How to DIY Self-Started Extracurriculars with Results

Jennifer Liepin
Jennifer Liepin

Our collaborative team of content writers and researchers stay up-to-date on the latest news to help you ace your applications. We hope you enjoy the blog.

At Empowerly, it has been heartbreaking to see our students’ summer plans quashed, as many internships, externships, and programs alike were either canceled or attenuated. What might have been a full-blown summer internship with Cisco was now reduced to a couple of weeks of virtual programming. Summer research at Northwestern postponed. What is a student to do with their newfound time and a great deal of continued social distancing ahead? You can either scrap your plans, or consider self-started extracurriculars.

You Can Try to Find a New Internship or Research Opportunity.

There may be a few programs near you that are still accepting students, whether they are rolling admissions or have additional space in the program. Research whether any of these programs are a good fit for your area of interest and goals for summer and beyond. Don’t be afraid to submit a few applications and see what happens!

Or… Create Your Own.

Take a week off after your AP exams and finals wrap up. Summer is a time to relax and reset. However, once you’ve sufficiently caught up on Netflix, Animal Crossing, and of course, with your friends (albeit virtually), it is time to move forward and re-engage your brain. You now have two to three months to devote entirely toward creating a project or exploring a subject that you have long been curious about. So, you can channel that energy into self-started extracurriculars.

Develop Your Project or Research.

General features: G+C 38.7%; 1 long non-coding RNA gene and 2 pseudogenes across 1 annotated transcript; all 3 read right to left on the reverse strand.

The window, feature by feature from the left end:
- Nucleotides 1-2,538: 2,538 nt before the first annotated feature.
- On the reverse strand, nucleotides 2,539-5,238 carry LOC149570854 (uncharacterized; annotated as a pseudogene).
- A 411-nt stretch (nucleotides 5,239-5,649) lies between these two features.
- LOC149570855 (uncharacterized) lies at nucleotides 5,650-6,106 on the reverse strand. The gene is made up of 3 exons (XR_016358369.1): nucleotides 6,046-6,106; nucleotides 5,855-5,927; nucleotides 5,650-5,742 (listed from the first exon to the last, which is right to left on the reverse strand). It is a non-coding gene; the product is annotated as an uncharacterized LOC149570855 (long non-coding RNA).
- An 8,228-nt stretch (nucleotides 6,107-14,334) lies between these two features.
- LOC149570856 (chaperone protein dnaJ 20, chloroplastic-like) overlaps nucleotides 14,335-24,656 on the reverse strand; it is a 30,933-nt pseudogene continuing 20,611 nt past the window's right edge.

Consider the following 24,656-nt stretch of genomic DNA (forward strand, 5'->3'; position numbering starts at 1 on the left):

Choose a topic or project that is meaningful and engaging to you.

Plan around a topic that directly affects you or one in which you’d like to make an impact. For example, last year I had a student who has hemophilia. He has a life goal of creating treatments to either cure or alleviate the pain of this genetic disorder. While he does not have access to a lab, he has already begun to perform his own research as to the varying treatments for the disease, and how they compare against other treatments for similar genetic disorders.

While it is tough to draw conclusions without being able to test anything, he can at least use his research to develop hypotheses that he may like to test later, or which may inspire others in the community to investigate. He can still publish his findings and introduce his queries into the field, creating a valuable piece of research he can share to improve treatment within his community. This is a great example of how self-started extracurriculars can let you work in a field you care about.

If you struggle to develop an idea, turn to the news to discover existing issues that you may be eager to help tackle.

Currently, many students are set to “go five or six months without formal schooling, and that’s assuming school starts in the fall,” because of the ongoing pandemic. This is far more extreme than the already detrimental summer learning loss many students experience from a lack of learning over the extended break. As a rising senior, you have been fortunate to have 12+ years of schooling under your belt. Think about what resources you can create to aid these students in need. Perhaps you will develop a fun and instructional YouTube channel about a topic you are passionate about. Maybe you would like to create a recommended curriculum with which students can prepare with existing online resources for the next school year.

Set Your Goals and Timeline.